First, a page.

The critique is an essential and enduring art and design signature pedagogy and assessment. The pervasive crit, occurring in a myriad of forms, has been recognized as a powerful authentic learning tool. It has also been criticized as a subjective and stressful format for arts learning and assessment. Unlike many other theories of learning and assessment, comparatively little educational research or literature exists on the critique. In a time when many teaching strategies are being reconsidered and redesigned for increasing student diversity, the critique is a potentially rich yet contended area to reconsider with possible transfer value to other disciplines.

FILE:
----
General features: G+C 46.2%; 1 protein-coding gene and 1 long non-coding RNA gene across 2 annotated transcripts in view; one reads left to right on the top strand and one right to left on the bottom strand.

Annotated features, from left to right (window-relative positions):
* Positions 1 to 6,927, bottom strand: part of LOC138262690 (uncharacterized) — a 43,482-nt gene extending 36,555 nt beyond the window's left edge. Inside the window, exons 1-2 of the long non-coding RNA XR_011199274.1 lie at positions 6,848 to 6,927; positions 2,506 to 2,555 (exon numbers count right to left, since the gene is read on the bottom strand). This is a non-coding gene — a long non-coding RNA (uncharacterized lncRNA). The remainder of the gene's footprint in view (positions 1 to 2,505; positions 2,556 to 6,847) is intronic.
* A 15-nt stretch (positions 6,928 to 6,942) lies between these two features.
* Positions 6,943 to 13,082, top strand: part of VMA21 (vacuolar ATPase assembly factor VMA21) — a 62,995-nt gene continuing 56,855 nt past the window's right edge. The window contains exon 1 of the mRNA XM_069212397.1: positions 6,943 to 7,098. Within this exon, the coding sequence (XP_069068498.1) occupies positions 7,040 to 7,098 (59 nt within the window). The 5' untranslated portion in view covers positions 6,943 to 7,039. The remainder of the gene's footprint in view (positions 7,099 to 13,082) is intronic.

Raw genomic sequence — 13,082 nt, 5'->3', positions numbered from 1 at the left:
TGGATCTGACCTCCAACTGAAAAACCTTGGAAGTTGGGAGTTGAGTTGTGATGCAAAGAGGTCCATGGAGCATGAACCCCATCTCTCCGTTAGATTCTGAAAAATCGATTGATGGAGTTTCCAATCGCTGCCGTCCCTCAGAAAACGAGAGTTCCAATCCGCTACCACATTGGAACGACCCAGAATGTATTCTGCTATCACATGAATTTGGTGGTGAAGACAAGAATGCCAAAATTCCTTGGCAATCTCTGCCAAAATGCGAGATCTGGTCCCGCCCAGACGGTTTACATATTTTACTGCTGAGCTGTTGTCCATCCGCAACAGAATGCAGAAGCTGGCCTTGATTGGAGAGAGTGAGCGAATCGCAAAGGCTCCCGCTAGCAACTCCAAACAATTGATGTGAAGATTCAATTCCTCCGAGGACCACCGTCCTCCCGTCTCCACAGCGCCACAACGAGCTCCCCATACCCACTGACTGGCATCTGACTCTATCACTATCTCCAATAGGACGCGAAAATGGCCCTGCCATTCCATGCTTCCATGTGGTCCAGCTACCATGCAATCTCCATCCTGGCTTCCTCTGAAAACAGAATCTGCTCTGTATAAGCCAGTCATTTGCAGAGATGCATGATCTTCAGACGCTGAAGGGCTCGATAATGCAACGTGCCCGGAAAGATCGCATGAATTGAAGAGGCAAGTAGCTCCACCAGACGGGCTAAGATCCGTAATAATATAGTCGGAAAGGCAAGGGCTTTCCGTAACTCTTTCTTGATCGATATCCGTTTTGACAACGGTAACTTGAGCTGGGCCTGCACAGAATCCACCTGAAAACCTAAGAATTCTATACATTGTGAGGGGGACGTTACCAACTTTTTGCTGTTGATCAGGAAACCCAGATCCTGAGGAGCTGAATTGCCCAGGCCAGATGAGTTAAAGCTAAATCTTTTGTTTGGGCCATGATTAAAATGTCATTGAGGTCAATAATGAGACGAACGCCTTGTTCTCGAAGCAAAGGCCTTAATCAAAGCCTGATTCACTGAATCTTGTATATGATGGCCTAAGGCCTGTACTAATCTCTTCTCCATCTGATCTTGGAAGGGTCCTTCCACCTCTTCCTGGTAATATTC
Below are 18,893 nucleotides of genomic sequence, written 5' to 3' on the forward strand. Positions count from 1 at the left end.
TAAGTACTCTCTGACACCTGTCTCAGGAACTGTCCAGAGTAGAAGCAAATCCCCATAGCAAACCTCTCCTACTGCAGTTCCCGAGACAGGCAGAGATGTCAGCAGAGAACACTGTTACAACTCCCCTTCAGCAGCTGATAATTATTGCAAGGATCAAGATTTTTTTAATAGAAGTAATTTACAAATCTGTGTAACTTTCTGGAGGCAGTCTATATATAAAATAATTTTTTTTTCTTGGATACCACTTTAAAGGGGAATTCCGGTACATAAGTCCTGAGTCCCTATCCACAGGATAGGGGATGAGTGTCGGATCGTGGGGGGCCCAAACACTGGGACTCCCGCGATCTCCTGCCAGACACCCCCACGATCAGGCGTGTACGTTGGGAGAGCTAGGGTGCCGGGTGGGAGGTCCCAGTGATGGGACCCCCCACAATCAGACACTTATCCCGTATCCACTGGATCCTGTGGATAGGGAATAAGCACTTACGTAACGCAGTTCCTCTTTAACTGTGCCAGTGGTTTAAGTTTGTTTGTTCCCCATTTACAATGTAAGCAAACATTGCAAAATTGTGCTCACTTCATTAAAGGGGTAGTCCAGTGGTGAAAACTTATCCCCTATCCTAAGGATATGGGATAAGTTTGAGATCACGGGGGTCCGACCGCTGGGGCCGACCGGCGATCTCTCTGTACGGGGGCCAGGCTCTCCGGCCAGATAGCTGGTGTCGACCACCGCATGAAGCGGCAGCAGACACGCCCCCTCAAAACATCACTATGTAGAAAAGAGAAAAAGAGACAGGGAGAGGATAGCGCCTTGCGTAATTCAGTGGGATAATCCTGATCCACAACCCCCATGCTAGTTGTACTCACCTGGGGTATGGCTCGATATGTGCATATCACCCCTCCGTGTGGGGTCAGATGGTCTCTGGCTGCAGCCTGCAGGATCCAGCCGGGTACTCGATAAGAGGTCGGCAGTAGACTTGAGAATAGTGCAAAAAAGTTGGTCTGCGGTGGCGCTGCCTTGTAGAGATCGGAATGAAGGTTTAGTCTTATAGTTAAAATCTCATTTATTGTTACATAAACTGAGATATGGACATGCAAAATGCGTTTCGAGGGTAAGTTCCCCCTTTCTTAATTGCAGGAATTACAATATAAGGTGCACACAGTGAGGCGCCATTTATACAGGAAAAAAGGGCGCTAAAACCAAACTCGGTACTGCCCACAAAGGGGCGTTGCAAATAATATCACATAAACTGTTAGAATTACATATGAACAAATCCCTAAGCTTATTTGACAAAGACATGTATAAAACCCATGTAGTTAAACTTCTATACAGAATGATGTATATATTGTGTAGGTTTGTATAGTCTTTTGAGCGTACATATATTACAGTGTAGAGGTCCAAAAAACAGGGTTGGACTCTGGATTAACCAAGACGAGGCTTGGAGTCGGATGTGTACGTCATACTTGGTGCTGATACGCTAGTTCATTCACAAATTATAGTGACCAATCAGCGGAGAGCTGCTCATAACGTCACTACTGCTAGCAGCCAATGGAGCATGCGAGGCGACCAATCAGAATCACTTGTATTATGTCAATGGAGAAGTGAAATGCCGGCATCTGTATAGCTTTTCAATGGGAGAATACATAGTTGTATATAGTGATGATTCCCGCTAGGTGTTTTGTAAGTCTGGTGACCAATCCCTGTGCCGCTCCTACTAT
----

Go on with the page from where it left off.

Although the concept of critique may initially seem foreign to Liberal Arts faculty, it shares many of the same features that LAS faculty use for input and assessment. The visual nature of studio work makes the public nature of critique much easier, and in Liberal Studies classes the evaluation of student work is usually in written form taking place privately without the student present. However there are shared characteristics—both are conducted in language, oftentimes faculty share these results in one-on-one conferences, faculty comment on early drafts as well as final drafts, students present their work to the class, students present their paper proposals to the class for comment, students dialogue about work with faculty and tutors, peer reviews of papers, panel presentations, etc. “Given that instructor feedback has been statistically identified as one of the most significant factors in learning (Hattie and Timperley 2007), any improvements that we can make in this area will pay rich dividends.”